Sounds like fun you may say?  Perhaps, but expect serious personal injuries to occur. 

The Royal Caribbean blog indicates that the "Boomerango" appears to be a water slide built by the WhiteWater company.  Familiar with that name? It’s the same company which acquired the FlowRider from WaveLoch which is in use on nine Royal Caribbean cruise ships. The FlowRider simulated surfing device is the most dangerous activity at sea, in my assessment, with hundreds of accidents occurring occrring thoughout the fleet each year. 

Royal Caribbean has a reputation for being the first cruise line to offer many new yet dangerous recreational attractions at sea over the years, including the notorious FlowRider and the iFly simulated sky diving device. 

If the cruise line handles the "Boomerango" like the other attractions on its ships, there will not be proper warnings or signage accurately disclosing the risk of serious personal injury to the guests and the operational instructions to the passengers will be poor. The company will likely force the guests to sign sports activity waivers, which the courts have already held to be illegal

Expect the "Boomerango" lawsuits to start early next year.

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Photo Credits:  Royal Caribbean via the Royal Caribbean blog.

FlowRider The Independence of the Seas returned early to Fort Lauderdale this morning because a passenger sustained a serious injury yesterday.

Several passengers emailed me stating that the Royal Caribbean passenger sustained major head trauma after he fell on the FlowRider. It is unclear exactly when or how the accident occurred, but the Independence of the Seas returned to port in Fort Lauderdale this morning around 3:00 A.M.

Flowriders are exceedingly dangerous. There have been numerous broken ankles, wrists, elbows, shoulders and necks and even one death on Royal Caribbean cruise ships when a passenger broke his neck and was killed. We believe the FlowRiders are unreasonably unsafe, defectively designed with negligent instructors. 

Most passengers do not realize that the Royal Caribbean waiver which the cruise line forces passengers to sign is illegal and unenforceable under Maritime Law.  

Don’t forget to read: FlowRider Accidents: Royal Caribbean Liability Waivers Are Unenforceable!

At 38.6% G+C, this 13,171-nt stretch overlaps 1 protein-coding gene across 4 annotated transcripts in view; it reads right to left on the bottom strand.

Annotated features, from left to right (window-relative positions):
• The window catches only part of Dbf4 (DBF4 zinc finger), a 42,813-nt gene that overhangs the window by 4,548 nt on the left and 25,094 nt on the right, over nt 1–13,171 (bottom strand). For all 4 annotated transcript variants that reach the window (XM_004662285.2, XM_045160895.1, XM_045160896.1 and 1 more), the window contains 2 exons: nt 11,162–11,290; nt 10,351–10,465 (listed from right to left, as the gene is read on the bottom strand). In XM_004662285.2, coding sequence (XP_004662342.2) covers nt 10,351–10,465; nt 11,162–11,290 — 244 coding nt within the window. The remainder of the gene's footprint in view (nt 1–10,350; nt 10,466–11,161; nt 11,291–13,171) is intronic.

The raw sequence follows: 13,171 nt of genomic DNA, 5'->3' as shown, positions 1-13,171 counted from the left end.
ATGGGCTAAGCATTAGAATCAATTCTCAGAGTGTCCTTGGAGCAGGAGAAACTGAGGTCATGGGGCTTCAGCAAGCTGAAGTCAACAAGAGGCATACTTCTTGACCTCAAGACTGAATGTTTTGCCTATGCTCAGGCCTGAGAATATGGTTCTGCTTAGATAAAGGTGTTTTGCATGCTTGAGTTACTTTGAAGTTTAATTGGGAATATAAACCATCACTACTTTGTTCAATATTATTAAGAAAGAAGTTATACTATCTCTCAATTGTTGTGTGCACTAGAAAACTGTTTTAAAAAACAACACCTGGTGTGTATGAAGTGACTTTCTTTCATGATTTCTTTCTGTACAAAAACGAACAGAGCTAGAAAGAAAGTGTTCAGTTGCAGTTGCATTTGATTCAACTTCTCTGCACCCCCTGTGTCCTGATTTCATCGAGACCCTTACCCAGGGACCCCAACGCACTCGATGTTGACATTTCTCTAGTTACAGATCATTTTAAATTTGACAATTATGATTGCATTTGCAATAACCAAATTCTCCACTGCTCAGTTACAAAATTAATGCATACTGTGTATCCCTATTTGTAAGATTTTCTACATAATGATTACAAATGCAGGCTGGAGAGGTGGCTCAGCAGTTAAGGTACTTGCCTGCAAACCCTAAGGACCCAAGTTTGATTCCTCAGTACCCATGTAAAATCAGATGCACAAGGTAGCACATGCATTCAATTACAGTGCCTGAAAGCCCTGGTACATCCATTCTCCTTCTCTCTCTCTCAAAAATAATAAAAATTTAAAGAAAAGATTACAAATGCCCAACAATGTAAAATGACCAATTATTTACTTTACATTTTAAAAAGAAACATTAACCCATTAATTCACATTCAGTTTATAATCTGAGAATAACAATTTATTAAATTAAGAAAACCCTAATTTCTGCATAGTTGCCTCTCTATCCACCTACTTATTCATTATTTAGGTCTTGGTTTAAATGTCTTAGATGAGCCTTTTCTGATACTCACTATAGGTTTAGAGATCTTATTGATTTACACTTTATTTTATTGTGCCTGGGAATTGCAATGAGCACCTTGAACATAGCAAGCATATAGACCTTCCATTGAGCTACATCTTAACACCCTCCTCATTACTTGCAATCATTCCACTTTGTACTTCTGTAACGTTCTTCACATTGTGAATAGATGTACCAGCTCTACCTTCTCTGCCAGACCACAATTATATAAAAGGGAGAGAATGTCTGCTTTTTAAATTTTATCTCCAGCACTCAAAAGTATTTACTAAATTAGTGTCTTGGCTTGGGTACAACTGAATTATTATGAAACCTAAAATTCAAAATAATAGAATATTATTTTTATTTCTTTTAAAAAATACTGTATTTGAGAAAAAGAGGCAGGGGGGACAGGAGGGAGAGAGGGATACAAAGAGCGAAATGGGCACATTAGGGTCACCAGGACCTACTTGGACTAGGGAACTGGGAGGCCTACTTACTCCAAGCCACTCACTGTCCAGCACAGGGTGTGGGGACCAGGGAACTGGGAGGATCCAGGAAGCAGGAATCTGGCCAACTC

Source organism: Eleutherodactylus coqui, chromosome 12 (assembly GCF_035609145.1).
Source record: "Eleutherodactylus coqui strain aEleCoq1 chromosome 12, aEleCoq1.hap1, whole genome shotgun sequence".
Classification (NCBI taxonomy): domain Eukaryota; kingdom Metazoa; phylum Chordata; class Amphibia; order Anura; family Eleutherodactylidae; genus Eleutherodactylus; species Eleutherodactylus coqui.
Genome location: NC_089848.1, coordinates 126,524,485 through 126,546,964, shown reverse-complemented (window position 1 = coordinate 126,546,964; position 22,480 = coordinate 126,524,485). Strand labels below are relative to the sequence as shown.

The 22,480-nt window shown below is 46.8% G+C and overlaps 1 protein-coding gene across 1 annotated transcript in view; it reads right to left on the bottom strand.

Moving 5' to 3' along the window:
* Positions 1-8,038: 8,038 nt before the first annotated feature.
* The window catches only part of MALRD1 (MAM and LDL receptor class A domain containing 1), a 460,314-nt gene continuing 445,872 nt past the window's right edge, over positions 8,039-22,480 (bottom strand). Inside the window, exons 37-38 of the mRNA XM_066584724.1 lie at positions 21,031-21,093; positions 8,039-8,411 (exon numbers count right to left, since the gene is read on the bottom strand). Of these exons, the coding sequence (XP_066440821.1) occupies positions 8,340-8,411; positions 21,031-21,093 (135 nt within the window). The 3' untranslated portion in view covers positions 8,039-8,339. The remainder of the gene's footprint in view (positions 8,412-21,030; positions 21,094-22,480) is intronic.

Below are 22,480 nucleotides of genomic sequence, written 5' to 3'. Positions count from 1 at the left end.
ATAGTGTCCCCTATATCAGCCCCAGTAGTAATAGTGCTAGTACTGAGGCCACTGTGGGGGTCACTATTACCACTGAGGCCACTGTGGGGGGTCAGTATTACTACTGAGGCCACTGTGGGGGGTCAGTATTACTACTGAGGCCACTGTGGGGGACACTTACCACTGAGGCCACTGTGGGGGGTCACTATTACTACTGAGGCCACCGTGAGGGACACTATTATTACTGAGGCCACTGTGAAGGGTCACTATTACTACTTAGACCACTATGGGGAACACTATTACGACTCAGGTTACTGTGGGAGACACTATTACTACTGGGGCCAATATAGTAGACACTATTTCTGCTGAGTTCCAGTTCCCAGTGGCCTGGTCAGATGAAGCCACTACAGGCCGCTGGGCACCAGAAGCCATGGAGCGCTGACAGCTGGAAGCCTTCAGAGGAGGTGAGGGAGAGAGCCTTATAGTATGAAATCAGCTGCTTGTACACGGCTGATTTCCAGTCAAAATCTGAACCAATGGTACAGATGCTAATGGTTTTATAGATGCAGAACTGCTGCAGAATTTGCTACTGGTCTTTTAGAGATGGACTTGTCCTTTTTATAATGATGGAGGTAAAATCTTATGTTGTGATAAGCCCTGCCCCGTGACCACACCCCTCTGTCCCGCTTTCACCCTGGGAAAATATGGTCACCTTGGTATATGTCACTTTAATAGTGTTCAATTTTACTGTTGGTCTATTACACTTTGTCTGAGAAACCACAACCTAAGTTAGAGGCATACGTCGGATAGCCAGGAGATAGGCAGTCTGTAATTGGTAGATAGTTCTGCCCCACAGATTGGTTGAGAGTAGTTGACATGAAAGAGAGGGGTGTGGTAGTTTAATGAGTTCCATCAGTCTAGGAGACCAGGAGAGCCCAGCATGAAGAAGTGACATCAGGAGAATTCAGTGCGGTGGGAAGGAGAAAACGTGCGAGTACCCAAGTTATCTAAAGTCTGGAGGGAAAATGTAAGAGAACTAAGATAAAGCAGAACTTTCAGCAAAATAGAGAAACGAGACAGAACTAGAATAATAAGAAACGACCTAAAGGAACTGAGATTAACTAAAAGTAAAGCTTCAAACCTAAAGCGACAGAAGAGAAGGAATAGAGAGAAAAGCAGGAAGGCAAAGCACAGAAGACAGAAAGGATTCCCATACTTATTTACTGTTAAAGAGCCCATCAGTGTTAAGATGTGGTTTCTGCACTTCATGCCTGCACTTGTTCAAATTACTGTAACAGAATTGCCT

Danger on the High Seas – Royal Caribbean’s Deadly FlowRider. Don’t watch video if you are squeamish. 

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https://youtube.com/watch?v=4Z3rtq1-vX8%3Frel%3D0

Video Credit: Jim Walker

Cruise lines owe their crew members the absolute legal duty of providing medical treatment when the crew become sick or injured on the company’s cruise ships.

Pursuant to the “maintenance and cure” doctrine, the cruise line is required to provide “maintenance” (room and board) and “care” (medical care and treatment) to the point that the crew member reaches his or her “maximum medical improvement.”

This ancient legal doctrine of protecting seafarers can be traced back to the Medieval Sea Codes. It was introduced into United States Maritime Law by the Supreme Court in 1823. Under the doctrine, Hotel Food Greasy Salty Disgustingthe cruise lines has an affirmative obligation of taking care of their injured employees in a manner which is no different than the natural responsibility of a mother or father to a child, the courts have analogized.

But putting pleasant-sounding legal theories aside, in reality the practice of the cruise lines today is quite different. When a crew member hires a lawyer, the cruise lines put the sick crew member in dirty, low-rent hotels where they feed them disgusting food. Unfortunately, the Miami-based cruise lines act like resentful uncaring parents who neglect their responsibilities.